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Corporation's New Logo Changes Everything

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NicoDerm Introduces New Nicotine Eye Patch

PHILADELPHIA—Praising the product as an effective and convenient means of helping individuals quit smoking, pharmaceutical manufacturer GlaxoSmithKline announced Wednesday the release of its new NicoDerm eye patch.

Disney World Opens New Ordeal Kingdom For Family Meltdowns

BAY LAKE, FL—Touting the new property’s wide variety of unique and imaginative attractions, representatives from the Walt Disney World Resort announced Monday the opening of Ordeal Kingdom, a new theme park specifically designed for full-scale family meltdowns.

Boss Wants Friendly, Relaxed Company Culture In Place By Friday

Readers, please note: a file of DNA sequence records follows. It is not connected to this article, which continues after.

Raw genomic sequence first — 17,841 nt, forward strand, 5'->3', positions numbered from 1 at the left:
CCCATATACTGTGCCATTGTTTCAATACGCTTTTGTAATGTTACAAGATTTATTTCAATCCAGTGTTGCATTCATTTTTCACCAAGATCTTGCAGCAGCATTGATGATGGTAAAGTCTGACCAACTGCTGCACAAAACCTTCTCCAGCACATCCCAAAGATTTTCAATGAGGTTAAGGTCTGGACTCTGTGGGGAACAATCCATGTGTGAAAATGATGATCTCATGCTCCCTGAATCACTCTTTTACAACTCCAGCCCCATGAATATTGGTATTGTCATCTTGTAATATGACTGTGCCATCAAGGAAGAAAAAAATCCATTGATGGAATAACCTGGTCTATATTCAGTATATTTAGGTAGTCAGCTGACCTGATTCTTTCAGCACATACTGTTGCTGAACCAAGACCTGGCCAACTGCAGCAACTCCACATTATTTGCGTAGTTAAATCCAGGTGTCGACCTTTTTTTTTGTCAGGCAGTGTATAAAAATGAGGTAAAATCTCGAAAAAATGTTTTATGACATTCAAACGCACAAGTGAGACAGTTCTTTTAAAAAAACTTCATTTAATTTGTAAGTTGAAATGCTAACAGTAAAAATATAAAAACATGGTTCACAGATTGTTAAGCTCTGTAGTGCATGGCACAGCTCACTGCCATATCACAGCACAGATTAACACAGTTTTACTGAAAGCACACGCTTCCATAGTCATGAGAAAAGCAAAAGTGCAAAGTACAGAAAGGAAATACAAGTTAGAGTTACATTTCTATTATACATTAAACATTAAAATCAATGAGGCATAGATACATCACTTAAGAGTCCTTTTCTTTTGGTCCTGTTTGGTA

SAN MATEO, CA—Warning of severe consequences if he didn’t see results, Pantheon Digital Consulting COO Daniel Abelson, 59, told employees Monday he wants a relaxed, friendly company culture implemented by the end of the week, sources within the organization confirmed.

Coca-Cola Marketing Strategist Named New United States PR Laureate

WASHINGTON—In a ceremony at the White House this morning in which his work was praised for its unique contributions to the art of corporate communications, Coca-Cola marketing strategist Lawrence Shaffer was officially appointed as the new PR laureate of the United States, sources confirmed.

Humanizing Detail Tacked Onto End Of New Board Member’s Bio

NEW YORK—In an effort to portray the recent appointee as something more than a lengthy list of job titles and academic credentials, the bio of new Brickell Capital board of directors member Michael G. Horvath reportedly featured a single humanizing detail tacked onto the very end, sources reported Tuesday.

Never-Before-Heard Buzzword Flying Around Office Can’t Be Good

‘Our Focus Is On Platforming,’ Executives Repeat